EPA Makes Chemical Inventory Freely Available

March 31, 2010

EPA announced March 15, 2010, that its inventory of more than 84,000 selected chemicals manufactured, used, or imported into the US is now available online at no cost. The inventory had been available, but for a fee.

The inventory can be useful in several ways, such as searching for certain basic information about a chemical, confirming that a chemical is in this inventory that is mandated by the Toxic Substances Control Act (TSCA), or sorting the inventory in various ways, such as finding all chemicals that are regulated under a particular rule or statute.

It also provides a better-defined total for all these chemicals, which until recently tended to float between about 60,000 and 100,000, depending on who you asked (including EPA). About 17,000 of the 84,000 chemicals still remain hidden from the public, EPA says, due to claims of business confidentiality, but the agency says it is working to reduce that number.

Internationally, the Commission for Environmental Cooperation (CEC) says there are about 239,000 toxic chemicals that are regulated or in inventories, and that there are about 27 million chemical substances tracked by the Chemical Abstracts Service.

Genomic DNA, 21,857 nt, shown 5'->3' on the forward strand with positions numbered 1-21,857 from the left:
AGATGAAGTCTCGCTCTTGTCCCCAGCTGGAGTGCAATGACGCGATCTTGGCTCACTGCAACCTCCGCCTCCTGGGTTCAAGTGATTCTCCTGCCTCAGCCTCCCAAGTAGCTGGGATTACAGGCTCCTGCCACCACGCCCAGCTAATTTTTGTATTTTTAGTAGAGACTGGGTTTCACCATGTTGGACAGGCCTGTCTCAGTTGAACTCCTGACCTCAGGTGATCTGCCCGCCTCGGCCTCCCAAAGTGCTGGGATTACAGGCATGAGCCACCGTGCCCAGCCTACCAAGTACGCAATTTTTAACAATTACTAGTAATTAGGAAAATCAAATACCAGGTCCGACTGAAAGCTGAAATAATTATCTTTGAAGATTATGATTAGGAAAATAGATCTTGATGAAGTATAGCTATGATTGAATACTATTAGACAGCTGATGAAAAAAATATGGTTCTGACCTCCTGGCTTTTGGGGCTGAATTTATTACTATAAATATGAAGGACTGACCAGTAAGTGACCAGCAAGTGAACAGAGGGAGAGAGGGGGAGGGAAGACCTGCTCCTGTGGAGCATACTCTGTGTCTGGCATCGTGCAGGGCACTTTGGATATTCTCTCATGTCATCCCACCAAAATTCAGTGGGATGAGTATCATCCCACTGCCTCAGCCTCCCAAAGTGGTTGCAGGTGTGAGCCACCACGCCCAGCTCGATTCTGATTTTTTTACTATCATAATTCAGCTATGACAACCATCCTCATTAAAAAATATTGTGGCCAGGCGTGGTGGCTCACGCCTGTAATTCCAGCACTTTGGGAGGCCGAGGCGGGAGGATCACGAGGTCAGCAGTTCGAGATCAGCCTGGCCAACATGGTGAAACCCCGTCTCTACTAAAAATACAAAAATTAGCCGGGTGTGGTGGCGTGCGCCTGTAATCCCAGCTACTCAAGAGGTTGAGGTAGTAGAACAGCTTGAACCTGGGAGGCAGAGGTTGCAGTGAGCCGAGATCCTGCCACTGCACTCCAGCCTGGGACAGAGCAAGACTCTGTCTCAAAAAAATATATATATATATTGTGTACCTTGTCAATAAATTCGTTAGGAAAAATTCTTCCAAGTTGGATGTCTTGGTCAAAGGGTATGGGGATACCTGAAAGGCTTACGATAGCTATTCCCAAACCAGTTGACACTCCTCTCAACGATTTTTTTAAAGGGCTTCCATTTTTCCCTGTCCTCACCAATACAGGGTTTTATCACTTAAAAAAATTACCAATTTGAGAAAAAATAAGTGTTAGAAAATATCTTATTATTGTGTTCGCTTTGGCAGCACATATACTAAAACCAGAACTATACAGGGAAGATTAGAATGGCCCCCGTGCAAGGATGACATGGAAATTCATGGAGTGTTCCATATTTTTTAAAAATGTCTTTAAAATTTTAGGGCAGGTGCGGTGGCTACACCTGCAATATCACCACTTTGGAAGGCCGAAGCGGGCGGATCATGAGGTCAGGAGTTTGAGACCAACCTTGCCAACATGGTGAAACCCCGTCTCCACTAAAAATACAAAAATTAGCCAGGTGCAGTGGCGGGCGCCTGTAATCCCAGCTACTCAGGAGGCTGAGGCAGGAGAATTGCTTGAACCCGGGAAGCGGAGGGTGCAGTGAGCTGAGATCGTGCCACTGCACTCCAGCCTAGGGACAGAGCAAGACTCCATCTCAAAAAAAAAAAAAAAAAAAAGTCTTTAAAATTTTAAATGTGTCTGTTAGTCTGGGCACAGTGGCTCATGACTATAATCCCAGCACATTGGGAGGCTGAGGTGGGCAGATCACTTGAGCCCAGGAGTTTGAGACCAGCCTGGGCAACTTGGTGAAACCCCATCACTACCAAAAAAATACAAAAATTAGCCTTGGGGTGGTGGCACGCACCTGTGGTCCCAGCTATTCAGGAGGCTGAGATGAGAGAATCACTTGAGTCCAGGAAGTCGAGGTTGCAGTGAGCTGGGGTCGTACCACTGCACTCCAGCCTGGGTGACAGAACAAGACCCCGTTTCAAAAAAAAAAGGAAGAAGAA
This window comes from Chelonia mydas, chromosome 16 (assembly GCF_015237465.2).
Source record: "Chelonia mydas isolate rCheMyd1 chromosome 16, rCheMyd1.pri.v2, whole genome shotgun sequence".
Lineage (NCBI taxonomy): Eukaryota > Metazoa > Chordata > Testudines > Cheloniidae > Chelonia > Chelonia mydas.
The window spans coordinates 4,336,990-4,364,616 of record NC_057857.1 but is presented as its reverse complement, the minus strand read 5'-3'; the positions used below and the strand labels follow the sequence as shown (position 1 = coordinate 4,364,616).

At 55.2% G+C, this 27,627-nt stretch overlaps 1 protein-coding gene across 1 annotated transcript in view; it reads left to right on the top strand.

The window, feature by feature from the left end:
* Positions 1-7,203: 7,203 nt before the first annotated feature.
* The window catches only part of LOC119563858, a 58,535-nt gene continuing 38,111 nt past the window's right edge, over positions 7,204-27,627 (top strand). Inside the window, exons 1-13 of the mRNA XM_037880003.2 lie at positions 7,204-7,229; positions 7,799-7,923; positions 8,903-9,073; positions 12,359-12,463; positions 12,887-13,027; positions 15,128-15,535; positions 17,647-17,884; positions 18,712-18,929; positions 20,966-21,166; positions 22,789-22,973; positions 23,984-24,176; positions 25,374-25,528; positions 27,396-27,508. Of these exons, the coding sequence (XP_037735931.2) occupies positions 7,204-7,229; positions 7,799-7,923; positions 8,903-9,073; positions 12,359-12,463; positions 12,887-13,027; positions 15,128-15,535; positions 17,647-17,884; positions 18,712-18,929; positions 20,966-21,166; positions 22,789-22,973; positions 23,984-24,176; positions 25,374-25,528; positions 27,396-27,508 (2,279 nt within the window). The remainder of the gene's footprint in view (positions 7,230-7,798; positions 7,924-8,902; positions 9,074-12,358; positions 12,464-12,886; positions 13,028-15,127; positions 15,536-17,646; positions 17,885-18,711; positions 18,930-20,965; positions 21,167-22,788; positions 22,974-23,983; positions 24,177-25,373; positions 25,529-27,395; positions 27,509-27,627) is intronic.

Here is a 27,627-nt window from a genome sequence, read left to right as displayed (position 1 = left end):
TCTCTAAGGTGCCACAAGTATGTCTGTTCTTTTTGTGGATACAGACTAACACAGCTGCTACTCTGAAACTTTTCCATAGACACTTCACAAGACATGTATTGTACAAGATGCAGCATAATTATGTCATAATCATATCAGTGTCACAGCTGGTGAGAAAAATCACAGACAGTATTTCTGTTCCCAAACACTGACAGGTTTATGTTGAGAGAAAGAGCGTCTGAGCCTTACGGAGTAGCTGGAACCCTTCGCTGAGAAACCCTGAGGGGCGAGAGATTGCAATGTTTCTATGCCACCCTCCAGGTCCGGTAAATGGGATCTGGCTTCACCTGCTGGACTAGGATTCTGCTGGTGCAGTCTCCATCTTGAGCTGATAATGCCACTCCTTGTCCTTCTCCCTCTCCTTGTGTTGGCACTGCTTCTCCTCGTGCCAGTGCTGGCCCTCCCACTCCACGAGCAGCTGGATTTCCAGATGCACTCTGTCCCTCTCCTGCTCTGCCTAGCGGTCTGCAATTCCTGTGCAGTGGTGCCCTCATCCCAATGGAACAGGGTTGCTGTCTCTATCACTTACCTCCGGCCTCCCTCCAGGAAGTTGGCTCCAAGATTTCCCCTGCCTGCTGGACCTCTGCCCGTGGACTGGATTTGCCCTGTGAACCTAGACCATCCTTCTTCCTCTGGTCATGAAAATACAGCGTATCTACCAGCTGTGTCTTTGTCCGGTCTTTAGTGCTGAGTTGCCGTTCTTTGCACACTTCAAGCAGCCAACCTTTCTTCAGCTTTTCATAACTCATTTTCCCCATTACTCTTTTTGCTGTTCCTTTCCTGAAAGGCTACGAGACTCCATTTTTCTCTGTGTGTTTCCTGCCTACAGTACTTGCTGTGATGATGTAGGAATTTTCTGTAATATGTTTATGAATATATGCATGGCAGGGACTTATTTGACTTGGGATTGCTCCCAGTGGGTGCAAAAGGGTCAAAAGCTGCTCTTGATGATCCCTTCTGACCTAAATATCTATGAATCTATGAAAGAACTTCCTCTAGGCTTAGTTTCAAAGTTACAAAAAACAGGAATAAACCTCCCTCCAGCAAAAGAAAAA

There are several sources for getting more health and environmental information about any chemical that is in the inventory. Many of the information sources are listed at:

Each source has its strengths and limitations, and it will help if you take the time to explore these and find ones suited to your beat. Some of the prospects include:

  • Agency for Toxic Substances and Disease Registry, Toxic Substances Portal (limited number of chemicals; information can be dated and not reflective of the full range of scientific evidence; but publications for each chemical such as ToxFAQs, Public Health Statement, or Toxicological Profile are relatively easy to understand).
  • eChemPortal (provides chemical-specific results from up to a dozen or so databases maintained by agencies in numerous countries, offering much more detail than the ATSDR summaries)
  • National Library of Medicine, TOXNET (can provide additional information, such as what products a chemical is in, or locations a chemical is found in the environment).
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